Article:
Connecting to a therapist online


By Daniel Rabinowitz

A lot of people are finding it difficult to connect right now. Many are isolated and alone, or trapped in a confined space.

Many are forced into quarantine with people with whom they have toxic relationships. Many are cut off from their work colleagues, class mates, or their communities. As the gravity and seriousness of the Covid-19 outbreak grows, people are increasingly feeling despair and uncertainty about the future. Rabbi Yonatan Cohen of Congregation Beth Israel in San Francisco says, “I think people in these kinds of situations [of Covid-19] are looking for facilitated connection. There’s a profound thirst for meaning right now …” If you are looking for a meaningful connection, you may consider reaching out to an online therapist. Whether you are in an emotional crisis, or want to learn some skills, there is no better time to start looking after your mental health.

Does online therapy work?
Many of the potential clients that I’ve welcomed into therapy in the last few weeks have asked me if online therapy will be beneficial or not. I tell them that it is the quality of our relationship that matters. Together with your therapist, you will decide on the best way to conduct the online therapy such as Skype, Zoom, or WhatsApp video chat. All of these have built-in end-to-end security, so you needn’t worry about a breach in confidentiality. So, can you really develop a quality relationship sitting behind a screen? Well, think of some of the movies that you have watched which have touched you or moved you. Online therapy can be just as profound. And, won’t it feel weird or strange? Well, think of what it is like to see your children or other relatives online who live far away from home. In a flash, you forget about the screen, and you become completely immersed in the conversation. Of course, there is bound to be a bit of nervousness or awkwardness when you are meeting someone for the first time. But, hey, who said that sitting in a psychologist’s office for the first time isn’t just as nerve-wracking or awkward?

What are the benefits of online therapy?
There is a lot of emerging research that suggests that online psychology is just as effective as traditional in-person psychology. Some research suggests that online therapy is actually more beneficial in many ways. For example, it can save you time and money. You don’t need to take a chunk out of your day to drive to the therapist’s office. You won’t need to sit in the waiting room where you might see someone you know, or risk contracting (or spreading) COVID-19. At the agreed-upon hour, you’ll log in to your computer or press the application on your cell phone and, voila, say hello to your therapist, just as if you were sitting in their office. There are some clients who prefer meeting their therapists online, such as those with a phobia of elevators, or those with an obsessive-compulsive disorder who struggle with germs. Some of my clients who travel regularly get benefit from the continuity of the online experience — no matter where they are in the world, their therapist is right there with them.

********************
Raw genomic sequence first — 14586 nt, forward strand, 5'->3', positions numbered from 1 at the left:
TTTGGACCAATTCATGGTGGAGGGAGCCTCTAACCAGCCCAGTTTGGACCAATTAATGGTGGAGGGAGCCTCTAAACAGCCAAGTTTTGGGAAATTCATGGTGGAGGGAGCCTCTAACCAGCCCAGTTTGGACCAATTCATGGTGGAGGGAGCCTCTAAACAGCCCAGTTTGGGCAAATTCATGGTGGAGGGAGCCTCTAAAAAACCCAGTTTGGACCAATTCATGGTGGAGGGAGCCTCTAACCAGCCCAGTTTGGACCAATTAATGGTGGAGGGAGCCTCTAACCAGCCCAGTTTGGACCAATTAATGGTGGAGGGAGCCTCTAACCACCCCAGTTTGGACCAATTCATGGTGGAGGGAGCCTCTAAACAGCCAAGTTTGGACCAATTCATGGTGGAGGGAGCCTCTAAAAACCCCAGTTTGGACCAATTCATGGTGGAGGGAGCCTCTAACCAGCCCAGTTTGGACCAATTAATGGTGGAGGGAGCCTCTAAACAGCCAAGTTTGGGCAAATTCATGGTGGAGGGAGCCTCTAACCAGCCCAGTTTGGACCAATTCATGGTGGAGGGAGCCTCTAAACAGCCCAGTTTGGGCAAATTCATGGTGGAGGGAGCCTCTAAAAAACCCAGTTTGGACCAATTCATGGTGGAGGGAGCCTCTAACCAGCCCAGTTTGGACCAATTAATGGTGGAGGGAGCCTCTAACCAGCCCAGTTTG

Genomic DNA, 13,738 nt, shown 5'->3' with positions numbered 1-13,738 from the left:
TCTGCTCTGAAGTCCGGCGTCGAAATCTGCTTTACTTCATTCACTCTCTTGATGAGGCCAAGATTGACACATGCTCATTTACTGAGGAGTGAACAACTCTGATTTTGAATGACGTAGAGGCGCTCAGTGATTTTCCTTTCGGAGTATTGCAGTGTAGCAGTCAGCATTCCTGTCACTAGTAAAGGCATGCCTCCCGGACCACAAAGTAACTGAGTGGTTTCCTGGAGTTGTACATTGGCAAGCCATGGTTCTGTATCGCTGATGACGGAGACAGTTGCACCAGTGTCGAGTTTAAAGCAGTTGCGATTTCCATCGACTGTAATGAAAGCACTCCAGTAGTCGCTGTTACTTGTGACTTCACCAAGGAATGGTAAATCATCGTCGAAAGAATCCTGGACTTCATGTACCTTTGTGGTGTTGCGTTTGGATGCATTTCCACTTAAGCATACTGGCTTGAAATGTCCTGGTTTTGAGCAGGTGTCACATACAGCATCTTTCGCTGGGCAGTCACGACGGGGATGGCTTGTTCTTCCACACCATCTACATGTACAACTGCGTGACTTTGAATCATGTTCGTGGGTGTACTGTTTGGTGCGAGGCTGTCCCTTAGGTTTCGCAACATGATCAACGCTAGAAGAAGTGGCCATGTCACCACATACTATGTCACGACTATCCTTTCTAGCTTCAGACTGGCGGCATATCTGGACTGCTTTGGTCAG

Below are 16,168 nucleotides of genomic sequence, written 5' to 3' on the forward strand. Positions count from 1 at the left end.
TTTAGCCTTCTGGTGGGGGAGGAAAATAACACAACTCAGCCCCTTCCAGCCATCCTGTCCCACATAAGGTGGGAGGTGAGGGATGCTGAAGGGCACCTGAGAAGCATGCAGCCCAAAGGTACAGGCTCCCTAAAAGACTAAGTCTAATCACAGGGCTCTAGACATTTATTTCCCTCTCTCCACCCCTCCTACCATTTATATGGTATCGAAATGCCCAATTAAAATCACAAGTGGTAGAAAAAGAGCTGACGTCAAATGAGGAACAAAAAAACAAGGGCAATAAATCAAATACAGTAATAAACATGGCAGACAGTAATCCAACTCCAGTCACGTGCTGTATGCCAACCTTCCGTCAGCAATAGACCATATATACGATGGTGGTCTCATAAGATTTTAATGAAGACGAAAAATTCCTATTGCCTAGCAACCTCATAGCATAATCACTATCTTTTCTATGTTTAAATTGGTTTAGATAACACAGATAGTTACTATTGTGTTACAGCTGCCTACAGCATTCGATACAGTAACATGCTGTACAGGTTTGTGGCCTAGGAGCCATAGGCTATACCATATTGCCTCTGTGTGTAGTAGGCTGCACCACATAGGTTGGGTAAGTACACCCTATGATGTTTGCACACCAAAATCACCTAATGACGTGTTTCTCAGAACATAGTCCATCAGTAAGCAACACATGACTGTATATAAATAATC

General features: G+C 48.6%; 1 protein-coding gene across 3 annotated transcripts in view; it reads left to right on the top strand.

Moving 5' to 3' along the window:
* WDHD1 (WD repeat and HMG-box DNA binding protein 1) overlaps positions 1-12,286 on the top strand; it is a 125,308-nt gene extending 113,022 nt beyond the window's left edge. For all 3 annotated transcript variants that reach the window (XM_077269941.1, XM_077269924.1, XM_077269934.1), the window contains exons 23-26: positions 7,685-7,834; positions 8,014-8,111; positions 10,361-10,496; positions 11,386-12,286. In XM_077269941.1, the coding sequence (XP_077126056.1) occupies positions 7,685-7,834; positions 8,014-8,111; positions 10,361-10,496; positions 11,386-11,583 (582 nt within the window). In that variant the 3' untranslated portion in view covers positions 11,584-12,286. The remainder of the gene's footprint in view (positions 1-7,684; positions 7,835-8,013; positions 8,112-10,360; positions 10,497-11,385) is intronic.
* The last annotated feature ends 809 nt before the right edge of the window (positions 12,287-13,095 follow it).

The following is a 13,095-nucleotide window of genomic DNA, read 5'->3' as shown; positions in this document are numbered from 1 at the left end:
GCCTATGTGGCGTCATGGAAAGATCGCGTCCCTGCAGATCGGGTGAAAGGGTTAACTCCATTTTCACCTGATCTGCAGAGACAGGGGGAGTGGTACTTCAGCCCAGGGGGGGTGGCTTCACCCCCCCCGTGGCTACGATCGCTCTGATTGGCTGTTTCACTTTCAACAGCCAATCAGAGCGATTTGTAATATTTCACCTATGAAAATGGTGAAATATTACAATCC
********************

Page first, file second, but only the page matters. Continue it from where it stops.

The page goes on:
Why can’t I just phone a friend?
Unlike a friend, you are not in a reciprocal relationship with a therapist. That means that therapy is all about you. A friend is subjective and could tell you what you want to hear, subtly keeping you in the same ineffective patterns of thinking or behaviour. Though friendships allow for safety in many ways, there are things that we would disclose in therapy that would be deeply unsettling for them to hear. Therapy is an objective, safe, supportive, and empathetic space to explore the aspects of yourself that you could never reveal to a friend. A conversation with a friend is just that — a conversation. Therapists, however, are trained professionals who have had years of training in advanced human behaviour, relationship dynamics, and effective interventions.

How do I contact an online therapist?
It might be as simple as doing a Google search, or asking for word-of-mouth recommendations. Finding a therapist is relatively straightforward as most therapists who offer in-person sessions also offer virtual sessions. Remember that different therapists have different approaches (compare CBT and psychodynamic) and different specialisations (compare depression, anxiety, OCD, trauma etc.). The most important criterion is to make sure that your chosen online therapist is qualified to practice psychology and that they are registered by a recognised body such as the Health Professions Council of South Africa. You may find out that your Internet connection is the best way to establish a meaningful connection in these disconnected times.

Daniel is in private practice as an associate clinical psychologist at Cape Town Psychologists in Sea Point.

Daniel Rabinowitz

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